A leading feminist writer has accused Taylor Swift and Katy Perry of killing feminism and throwing society back to the 'demure girly-girl days of the white-bread 1950s'.
Camille Paglia says that both singers have 'insipid, bleached-out personas' that hark back to the man-pleasing, pre-feminist era.
In an article for The Hollywood Reporter, she wrote that as a result, many of today's young women fail to realize the role their sexuality plays in society and 'partying till you drop has gotten as harmless as a Rotary Club meeting'.
Describing 22-year-old Swift - who earned $57 million this year - she said: 'Swift affects a “golly, gee whiz” persona of cultivated blandness and self-deprecation, which is completely at odds with her shrewd glam dress sense.
'Beyond that, Swift has a monotonous vocal style, pitched in a characterless keening soprano and tarted up with snarky spin that is evidently taken for hip by vast multitudes of impressionable young women worldwide.'
She explains that many of Swift's songs touch on bland adolescent themes, about boyfriends and 'faceless louts who blur in her mind as well as ours'.
She adds: 'Swift’s meandering, snippy songs make 16-year-old Lesley Gore’s 1963 hit It’s My Party (And I’ll Cry if I Want to) seem like a towering masterpiece of social commentary, psychological drama and shapely concision.
'Indeed, without her mannequin posturing at industry events, it’s doubtful that Swift could have attained her high profile.'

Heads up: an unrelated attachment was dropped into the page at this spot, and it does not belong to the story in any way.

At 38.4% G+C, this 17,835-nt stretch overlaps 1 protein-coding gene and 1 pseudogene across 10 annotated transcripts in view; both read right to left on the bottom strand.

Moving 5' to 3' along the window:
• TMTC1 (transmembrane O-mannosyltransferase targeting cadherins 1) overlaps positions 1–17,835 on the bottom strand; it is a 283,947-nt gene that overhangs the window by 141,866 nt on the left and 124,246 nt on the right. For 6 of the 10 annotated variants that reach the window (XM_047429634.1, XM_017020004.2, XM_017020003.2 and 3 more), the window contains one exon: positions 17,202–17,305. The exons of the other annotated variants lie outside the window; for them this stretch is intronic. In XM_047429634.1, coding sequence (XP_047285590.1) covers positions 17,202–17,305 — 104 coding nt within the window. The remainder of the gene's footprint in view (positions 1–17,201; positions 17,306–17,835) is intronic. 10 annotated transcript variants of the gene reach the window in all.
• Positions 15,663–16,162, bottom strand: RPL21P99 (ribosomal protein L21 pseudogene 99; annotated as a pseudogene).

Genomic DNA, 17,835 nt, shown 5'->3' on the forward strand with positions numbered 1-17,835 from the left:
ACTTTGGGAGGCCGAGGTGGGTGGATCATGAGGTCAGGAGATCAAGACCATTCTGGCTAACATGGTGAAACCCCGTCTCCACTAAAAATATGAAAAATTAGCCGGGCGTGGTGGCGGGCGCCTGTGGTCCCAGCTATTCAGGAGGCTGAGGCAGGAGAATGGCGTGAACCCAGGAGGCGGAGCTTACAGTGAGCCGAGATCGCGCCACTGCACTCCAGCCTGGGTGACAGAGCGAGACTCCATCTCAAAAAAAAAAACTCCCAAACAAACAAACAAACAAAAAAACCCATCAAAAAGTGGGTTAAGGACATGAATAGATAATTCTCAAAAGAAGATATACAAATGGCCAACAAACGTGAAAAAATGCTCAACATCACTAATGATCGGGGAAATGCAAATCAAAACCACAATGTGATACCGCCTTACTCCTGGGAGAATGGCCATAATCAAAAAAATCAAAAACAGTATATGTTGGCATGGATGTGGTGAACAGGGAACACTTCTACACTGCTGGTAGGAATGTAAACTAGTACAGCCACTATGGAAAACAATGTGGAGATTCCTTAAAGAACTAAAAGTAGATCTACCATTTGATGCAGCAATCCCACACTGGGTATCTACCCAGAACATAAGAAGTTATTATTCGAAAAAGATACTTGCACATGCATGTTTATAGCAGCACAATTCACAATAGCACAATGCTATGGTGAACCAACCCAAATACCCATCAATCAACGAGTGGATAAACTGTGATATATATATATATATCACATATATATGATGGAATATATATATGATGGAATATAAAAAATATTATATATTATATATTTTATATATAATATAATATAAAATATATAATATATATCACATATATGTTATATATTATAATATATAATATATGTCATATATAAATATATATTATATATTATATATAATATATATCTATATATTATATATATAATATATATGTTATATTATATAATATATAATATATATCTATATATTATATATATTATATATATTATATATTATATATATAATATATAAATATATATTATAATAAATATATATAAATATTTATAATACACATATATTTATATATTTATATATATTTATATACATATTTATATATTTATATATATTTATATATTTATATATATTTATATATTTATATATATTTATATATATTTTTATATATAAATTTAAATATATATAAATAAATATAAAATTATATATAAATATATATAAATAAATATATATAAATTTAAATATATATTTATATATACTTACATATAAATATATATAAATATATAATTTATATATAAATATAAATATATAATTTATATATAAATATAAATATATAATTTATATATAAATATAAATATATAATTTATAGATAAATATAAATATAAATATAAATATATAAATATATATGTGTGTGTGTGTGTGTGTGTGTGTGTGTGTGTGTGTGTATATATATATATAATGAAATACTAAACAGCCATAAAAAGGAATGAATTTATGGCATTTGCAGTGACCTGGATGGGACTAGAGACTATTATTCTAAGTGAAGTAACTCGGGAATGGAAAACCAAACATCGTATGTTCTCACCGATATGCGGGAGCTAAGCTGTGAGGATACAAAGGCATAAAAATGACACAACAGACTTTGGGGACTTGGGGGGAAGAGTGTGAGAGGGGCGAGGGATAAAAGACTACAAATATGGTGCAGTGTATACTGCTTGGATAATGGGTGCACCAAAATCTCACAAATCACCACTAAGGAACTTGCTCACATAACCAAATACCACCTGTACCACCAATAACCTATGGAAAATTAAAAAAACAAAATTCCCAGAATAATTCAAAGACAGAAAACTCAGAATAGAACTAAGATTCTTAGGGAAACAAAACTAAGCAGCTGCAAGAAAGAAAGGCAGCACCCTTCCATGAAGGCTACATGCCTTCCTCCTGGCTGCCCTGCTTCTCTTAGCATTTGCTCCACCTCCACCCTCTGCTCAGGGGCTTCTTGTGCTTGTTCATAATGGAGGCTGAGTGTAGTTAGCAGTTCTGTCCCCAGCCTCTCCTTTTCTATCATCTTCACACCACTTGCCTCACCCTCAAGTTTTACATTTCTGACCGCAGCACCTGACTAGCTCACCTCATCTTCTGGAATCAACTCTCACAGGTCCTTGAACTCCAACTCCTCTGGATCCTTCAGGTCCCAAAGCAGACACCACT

Moving on to Perry, Paglia, 65, rather cuttingly describes her as a 'manic cyborg cheerleader'.
She says that despite Perry being 28 years old, she is still 'stuck in wide-eyed teen-queen mode' especially after her 14-month marriage to Russell Brand.
She explains that both Swift and Perry's personas are completely at odds with their glamorous and overtly sexy guises.
'Katy Perry’s schizophrenia - good-girl mask over trash and flash - is a symptom of what has gone wrong,' she writes.
In her essay she adds that she has noticed how many young women wear revealing clothing, however most seem 'seem curiously unaware of the erotic charge of their racy regalia'.
Paglia previously slammed Lady Gaga, insisting her over-the-top sexuality is actually 'stripped of genuine eroticism'.
She cites the star's willingness to dress in crazy outfits as an example of 'every public appearance... has been lavishly scripted in advance'.
Paglia's main complaint is that Gaga isn't sexy enough, questioning whether her opinion of sex is simply 'decor and surface'.
And now she says 'emotional deficiencies in sanitized middle-class life' are moving into other areas of the entertainment industry, leading to the success of the five Twilight films as well as this year’s The Hunger Games.
However she does applaud the 'authentic sizzling eroticism' displayed by a handful of high-earning female celebrities.
She notes that Rihanna, who earned $53 million last year, has an 'elemental erotic intensity', while Beyonce draws on the 'emotional depths of black gospel as well as the brazen street sass of hip-hop'.
She also cites Fifties U.S. singer Connie Francis, who was between 19 and 21 when she made her mammoth hits like Lipstick on Your Collar and Stupid Cupid as a role model.
And she claims that screen sirens such as Leslie Caro, Elizabeth Taylor, Kim Novak and Natalie Wood had far more complexity and sophistication than the actresses of today.
She adds: 'Middle-class white girls will never escape the cookie-cutter tyranny of their airless ghettos until the entertainment industry looks into its soul and starts giving them powerful models of mature womanliness.'